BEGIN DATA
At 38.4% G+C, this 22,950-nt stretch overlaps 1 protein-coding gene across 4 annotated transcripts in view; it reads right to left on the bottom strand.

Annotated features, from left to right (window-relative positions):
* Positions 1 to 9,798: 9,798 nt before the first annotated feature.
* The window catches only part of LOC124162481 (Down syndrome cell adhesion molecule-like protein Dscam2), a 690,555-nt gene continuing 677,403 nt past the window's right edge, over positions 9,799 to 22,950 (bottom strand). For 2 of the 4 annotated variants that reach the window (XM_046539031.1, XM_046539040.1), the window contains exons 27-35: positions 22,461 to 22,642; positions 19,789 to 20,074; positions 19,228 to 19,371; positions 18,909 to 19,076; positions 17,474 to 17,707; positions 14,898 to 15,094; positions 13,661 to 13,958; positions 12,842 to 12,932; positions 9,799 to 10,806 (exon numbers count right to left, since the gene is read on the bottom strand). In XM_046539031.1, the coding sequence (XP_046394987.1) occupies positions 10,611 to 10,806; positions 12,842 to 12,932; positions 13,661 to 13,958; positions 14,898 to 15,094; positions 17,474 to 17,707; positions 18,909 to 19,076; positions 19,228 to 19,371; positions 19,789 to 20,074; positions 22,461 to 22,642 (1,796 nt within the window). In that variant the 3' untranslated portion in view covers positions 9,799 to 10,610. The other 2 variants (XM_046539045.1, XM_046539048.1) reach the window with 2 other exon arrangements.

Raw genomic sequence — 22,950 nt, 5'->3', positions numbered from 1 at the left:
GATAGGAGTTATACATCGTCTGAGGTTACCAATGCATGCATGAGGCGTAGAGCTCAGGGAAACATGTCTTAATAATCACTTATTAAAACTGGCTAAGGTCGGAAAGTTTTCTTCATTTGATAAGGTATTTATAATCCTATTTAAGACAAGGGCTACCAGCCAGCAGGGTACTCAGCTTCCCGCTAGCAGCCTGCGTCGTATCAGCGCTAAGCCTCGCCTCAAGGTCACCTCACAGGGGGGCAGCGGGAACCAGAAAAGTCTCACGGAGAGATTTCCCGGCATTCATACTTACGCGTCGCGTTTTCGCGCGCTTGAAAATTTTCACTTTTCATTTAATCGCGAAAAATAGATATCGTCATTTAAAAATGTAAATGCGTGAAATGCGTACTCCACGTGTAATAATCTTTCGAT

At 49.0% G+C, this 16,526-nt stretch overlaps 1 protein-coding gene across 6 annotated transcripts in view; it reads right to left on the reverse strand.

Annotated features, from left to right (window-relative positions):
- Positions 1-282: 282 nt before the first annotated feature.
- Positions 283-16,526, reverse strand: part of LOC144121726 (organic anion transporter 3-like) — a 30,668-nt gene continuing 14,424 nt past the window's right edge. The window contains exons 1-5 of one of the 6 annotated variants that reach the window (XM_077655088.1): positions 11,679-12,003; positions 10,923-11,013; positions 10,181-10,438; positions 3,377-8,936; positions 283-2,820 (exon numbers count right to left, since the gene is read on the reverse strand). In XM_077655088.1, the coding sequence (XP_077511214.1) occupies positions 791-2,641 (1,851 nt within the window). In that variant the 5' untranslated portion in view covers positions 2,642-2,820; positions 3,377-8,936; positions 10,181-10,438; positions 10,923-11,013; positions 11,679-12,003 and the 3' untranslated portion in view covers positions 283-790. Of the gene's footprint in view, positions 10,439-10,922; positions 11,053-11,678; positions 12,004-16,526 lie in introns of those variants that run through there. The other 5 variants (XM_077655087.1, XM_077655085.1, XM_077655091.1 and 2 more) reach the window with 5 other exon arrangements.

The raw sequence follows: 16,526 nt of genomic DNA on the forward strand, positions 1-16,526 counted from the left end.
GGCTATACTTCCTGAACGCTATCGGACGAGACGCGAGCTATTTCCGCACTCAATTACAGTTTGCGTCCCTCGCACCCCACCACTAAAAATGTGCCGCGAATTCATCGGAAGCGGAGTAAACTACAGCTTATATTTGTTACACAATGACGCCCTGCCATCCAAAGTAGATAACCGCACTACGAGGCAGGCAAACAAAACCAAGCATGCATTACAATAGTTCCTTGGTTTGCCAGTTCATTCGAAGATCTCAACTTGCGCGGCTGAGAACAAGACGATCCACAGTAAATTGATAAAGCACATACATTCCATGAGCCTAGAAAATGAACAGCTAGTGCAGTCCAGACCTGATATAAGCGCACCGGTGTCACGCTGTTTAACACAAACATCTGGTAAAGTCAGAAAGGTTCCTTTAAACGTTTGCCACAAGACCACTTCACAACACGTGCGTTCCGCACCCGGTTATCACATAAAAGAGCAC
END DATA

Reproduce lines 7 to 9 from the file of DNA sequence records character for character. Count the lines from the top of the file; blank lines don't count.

At 49.0% G+C, this 16,526-nt stretch overlaps 1 protein-coding gene across 6 annotated transcripts in view; it reads right to left on the reverse strand.

Annotated features, from left to right (window-relative positions):
- Positions 1-282: 282 nt before the first annotated feature.